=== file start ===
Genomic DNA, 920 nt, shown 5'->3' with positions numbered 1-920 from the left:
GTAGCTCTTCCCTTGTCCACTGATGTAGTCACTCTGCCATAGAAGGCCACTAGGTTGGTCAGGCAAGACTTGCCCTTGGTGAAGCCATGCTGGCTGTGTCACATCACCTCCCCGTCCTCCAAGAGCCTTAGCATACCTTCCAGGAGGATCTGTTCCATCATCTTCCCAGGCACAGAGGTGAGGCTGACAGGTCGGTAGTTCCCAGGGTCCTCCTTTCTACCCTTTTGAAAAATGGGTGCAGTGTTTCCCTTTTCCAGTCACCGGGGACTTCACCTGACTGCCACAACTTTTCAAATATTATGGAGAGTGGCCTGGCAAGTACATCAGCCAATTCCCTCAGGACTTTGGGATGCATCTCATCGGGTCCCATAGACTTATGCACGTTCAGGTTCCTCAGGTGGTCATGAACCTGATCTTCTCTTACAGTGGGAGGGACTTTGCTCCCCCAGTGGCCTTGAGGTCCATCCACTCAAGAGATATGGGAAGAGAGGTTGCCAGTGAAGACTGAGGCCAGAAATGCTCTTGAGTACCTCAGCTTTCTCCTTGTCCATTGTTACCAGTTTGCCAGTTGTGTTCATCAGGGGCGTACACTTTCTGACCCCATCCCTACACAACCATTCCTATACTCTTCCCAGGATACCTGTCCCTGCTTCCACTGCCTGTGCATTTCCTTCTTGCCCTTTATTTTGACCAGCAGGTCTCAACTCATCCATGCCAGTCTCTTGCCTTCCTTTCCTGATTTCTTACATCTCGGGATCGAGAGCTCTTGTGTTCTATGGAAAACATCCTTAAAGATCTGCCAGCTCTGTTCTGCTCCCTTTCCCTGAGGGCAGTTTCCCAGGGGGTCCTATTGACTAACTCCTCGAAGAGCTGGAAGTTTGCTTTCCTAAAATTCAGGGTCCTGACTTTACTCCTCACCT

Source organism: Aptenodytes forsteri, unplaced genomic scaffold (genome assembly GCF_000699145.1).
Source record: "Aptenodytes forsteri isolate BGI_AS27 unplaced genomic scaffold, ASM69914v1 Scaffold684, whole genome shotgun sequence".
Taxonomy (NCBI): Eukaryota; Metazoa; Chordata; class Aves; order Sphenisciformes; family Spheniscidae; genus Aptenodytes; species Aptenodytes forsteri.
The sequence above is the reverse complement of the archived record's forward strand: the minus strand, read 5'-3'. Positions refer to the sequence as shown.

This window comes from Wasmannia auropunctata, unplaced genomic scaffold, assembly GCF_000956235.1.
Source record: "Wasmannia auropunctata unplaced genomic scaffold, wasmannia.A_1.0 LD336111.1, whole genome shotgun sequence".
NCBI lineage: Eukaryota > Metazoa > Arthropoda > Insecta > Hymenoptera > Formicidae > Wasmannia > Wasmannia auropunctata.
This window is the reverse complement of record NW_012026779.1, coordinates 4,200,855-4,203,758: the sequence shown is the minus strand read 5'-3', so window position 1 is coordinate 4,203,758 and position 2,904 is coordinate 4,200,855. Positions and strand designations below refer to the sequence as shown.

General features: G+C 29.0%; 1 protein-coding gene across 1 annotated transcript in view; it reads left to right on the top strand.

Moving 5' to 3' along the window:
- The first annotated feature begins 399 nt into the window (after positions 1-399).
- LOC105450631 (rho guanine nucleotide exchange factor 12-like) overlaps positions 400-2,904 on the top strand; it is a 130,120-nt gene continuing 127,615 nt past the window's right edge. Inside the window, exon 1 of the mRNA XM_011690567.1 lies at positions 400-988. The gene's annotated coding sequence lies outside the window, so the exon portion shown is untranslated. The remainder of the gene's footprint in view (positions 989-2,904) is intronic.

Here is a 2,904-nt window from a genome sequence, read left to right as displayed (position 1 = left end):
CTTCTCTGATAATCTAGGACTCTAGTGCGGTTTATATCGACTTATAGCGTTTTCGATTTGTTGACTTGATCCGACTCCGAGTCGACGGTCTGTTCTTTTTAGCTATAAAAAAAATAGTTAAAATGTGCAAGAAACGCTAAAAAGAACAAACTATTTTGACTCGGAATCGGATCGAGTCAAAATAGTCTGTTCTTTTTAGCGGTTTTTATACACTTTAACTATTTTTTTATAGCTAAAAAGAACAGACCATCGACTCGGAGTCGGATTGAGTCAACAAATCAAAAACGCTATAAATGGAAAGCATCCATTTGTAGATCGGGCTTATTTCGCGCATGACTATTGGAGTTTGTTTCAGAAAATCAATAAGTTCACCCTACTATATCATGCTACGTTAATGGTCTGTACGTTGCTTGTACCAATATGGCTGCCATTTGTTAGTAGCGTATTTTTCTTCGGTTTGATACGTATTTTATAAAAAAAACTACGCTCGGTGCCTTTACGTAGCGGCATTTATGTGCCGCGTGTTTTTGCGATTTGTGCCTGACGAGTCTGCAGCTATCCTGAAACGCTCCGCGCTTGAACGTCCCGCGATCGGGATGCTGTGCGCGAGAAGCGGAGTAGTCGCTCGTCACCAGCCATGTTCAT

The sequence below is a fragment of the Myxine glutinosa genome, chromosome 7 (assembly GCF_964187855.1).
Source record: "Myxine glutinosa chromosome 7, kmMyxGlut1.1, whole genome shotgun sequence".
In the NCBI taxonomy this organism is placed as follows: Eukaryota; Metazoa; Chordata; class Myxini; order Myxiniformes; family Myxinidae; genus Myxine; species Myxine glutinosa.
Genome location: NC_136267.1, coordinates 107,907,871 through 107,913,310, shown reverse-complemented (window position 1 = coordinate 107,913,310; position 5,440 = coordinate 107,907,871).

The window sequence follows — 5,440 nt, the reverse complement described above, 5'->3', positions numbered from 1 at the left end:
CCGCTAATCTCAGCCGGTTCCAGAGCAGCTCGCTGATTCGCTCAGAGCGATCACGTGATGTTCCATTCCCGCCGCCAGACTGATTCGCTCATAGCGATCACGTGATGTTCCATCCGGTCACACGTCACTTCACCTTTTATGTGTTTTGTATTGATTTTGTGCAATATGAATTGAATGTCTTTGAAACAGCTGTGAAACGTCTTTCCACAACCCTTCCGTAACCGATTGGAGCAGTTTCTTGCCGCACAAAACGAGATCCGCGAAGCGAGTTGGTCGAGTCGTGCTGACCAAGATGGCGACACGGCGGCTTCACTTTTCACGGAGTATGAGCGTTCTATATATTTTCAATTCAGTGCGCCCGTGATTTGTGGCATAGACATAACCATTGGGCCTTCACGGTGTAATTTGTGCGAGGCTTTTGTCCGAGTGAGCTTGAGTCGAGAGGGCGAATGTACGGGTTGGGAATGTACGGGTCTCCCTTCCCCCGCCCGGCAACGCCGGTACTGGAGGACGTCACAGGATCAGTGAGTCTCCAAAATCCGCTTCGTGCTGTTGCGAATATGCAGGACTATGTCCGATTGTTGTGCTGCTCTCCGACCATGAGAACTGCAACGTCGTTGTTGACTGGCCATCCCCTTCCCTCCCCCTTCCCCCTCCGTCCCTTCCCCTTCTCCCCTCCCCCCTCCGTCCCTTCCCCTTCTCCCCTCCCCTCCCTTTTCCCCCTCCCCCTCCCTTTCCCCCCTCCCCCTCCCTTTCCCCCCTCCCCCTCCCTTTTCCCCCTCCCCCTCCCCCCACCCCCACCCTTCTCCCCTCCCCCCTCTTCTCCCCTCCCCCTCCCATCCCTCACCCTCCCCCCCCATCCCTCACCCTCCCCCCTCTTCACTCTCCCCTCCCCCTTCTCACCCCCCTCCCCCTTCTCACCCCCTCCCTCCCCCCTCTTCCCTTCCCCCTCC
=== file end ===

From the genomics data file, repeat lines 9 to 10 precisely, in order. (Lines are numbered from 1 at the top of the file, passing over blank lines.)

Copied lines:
NCBI lineage: Eukaryota > Metazoa > Arthropoda > Insecta > Hymenoptera > Formicidae > Wasmannia > Wasmannia auropunctata.
This window is the reverse complement of record NW_012026779.1, coordinates 4,200,855-4,203,758: the sequence shown is the minus strand read 5'-3', so window position 1 is coordinate 4,203,758 and position 2,904 is coordinate 4,200,855. Positions and strand designations below refer to the sequence as shown.